In 2020, doctoral student Bogdan Szyber’s thesis was rejected by Stockholm University of the Arts. He said that the field of artistic research is “fake” and that "the empress has no clothes." (All translations by Per Zetterfalk, unless otherwise noted.) This has led to a debate about artistic research in Sweden. Research where art and academia meet. The field is difficult to fix and many are challenged. Well-known Swedish artists and critics such as Lars Vilks, Marianne Lindberg De Geer and Lars O. Ericsson have spoken. One of those, art historian Carl Henrik Svenstedt, writes that artistic research is a skvader (Swedish for a fantasy animal whose front is a hare and back is a capercaillie, implying a strange or less successful combination). Instead, he wants art and research to be two separate things: “It is difficult to understand why the two cannot be kept apart. It does not have to be a contradiction, but a division of labour.” I oppose both Carl Henrik Svenstedt's and Bogdan Szyber's critique of artistic research.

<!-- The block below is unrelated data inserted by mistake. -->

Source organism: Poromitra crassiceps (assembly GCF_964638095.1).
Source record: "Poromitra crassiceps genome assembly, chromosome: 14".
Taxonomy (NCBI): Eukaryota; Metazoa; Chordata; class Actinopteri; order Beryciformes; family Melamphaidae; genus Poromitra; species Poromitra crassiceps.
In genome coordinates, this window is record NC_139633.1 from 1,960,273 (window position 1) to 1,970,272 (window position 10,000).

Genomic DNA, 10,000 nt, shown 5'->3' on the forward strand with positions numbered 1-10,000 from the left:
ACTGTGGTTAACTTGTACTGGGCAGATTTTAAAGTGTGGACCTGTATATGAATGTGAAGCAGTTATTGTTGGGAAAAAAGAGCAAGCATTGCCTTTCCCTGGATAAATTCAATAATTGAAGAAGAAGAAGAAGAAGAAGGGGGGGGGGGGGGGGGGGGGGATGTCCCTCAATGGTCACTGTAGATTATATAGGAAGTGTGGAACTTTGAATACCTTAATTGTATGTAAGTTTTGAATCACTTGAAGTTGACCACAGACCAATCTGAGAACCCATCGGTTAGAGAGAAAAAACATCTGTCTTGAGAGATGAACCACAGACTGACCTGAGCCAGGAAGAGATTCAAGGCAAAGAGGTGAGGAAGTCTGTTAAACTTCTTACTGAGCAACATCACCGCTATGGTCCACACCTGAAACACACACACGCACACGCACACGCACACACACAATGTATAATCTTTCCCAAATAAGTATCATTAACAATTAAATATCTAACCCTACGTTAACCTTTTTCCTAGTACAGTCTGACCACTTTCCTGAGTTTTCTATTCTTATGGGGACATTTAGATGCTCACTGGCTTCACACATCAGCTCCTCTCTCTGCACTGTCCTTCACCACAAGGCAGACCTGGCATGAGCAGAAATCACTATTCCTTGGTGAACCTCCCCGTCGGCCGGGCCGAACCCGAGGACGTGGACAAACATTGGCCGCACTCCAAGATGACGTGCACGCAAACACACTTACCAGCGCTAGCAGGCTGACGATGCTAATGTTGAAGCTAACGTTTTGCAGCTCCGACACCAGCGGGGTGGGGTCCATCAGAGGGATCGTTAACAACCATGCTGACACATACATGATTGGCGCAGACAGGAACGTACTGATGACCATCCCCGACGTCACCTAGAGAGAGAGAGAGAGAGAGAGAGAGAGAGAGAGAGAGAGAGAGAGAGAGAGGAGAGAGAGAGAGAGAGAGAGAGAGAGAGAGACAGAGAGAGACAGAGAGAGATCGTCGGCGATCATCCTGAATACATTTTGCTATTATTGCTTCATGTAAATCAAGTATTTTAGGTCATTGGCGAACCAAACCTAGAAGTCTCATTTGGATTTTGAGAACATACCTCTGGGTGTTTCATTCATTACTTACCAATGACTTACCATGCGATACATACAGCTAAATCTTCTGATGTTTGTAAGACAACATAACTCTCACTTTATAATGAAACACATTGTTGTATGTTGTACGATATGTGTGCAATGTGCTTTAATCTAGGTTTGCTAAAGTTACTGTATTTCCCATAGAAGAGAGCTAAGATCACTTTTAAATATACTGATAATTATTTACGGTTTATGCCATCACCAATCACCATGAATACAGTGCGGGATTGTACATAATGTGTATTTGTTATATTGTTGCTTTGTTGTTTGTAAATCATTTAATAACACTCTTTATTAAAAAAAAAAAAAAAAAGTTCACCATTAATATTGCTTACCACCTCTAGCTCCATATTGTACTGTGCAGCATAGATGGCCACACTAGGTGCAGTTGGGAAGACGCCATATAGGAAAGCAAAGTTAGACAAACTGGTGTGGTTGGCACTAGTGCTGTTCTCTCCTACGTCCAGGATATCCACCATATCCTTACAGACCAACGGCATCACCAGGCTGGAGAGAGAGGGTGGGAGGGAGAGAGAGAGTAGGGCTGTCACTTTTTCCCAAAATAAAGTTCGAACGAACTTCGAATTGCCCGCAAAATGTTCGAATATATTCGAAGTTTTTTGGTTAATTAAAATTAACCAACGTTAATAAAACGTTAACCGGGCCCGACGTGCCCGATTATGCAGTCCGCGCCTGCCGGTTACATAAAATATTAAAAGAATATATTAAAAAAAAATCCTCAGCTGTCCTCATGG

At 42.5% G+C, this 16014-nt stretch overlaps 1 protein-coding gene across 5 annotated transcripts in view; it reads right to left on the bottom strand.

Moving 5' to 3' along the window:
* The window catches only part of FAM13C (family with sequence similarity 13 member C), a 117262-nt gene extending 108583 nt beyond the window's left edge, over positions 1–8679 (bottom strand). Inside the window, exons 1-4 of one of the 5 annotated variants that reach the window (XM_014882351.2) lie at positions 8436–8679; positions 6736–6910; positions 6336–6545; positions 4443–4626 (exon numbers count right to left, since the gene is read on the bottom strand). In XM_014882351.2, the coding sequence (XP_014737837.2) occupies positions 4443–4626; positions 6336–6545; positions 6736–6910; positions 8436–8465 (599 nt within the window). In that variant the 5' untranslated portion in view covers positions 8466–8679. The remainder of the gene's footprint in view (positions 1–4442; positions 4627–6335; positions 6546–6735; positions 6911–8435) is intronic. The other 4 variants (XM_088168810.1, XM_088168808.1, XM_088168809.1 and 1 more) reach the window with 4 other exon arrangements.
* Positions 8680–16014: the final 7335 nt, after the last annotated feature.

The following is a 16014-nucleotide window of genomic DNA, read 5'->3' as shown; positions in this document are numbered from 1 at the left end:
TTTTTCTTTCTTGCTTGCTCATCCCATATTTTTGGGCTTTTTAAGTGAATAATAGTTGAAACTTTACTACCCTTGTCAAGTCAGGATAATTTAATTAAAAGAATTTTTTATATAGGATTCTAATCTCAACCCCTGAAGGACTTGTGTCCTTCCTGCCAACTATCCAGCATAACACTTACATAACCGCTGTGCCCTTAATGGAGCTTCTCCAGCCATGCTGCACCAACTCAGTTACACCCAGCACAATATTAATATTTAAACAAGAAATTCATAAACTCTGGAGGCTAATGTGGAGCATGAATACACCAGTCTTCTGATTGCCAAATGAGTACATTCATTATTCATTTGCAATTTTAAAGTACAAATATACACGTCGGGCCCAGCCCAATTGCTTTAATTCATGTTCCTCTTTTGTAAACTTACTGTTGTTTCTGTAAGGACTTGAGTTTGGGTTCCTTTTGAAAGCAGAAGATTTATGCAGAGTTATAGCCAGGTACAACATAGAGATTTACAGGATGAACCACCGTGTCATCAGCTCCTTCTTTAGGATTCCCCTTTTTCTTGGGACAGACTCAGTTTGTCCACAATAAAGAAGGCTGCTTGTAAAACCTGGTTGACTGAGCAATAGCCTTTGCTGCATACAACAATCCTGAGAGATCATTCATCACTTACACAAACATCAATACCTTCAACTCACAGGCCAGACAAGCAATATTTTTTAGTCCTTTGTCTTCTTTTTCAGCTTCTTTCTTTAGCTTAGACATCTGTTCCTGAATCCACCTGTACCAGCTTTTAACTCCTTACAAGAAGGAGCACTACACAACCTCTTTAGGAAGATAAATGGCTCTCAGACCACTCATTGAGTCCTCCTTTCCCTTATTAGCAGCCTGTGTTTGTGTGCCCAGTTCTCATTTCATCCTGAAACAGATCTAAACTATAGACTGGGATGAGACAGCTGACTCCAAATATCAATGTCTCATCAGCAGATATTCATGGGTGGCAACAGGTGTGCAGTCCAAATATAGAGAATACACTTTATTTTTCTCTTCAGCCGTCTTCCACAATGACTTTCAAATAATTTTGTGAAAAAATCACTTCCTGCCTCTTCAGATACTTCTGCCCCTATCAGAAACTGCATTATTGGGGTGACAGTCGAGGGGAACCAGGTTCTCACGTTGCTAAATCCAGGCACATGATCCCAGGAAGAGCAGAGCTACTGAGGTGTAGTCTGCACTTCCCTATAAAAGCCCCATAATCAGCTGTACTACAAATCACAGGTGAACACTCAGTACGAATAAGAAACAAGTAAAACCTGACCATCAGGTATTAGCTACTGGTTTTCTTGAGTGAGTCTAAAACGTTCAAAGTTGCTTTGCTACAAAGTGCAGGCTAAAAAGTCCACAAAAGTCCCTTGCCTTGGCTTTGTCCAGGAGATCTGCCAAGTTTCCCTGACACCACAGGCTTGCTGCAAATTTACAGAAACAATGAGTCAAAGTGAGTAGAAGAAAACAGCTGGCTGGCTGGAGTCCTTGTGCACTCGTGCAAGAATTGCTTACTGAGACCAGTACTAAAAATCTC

The discussion then and now
In 1992, the term ‘artistic practice’, as something different from ‘scholarship’, is presented in the Swedish Higher Education Act. In 2000, artistic research is first mentioned as a research field in a Swedish research bill and in 2013, the term artistic research is written into Swedish law.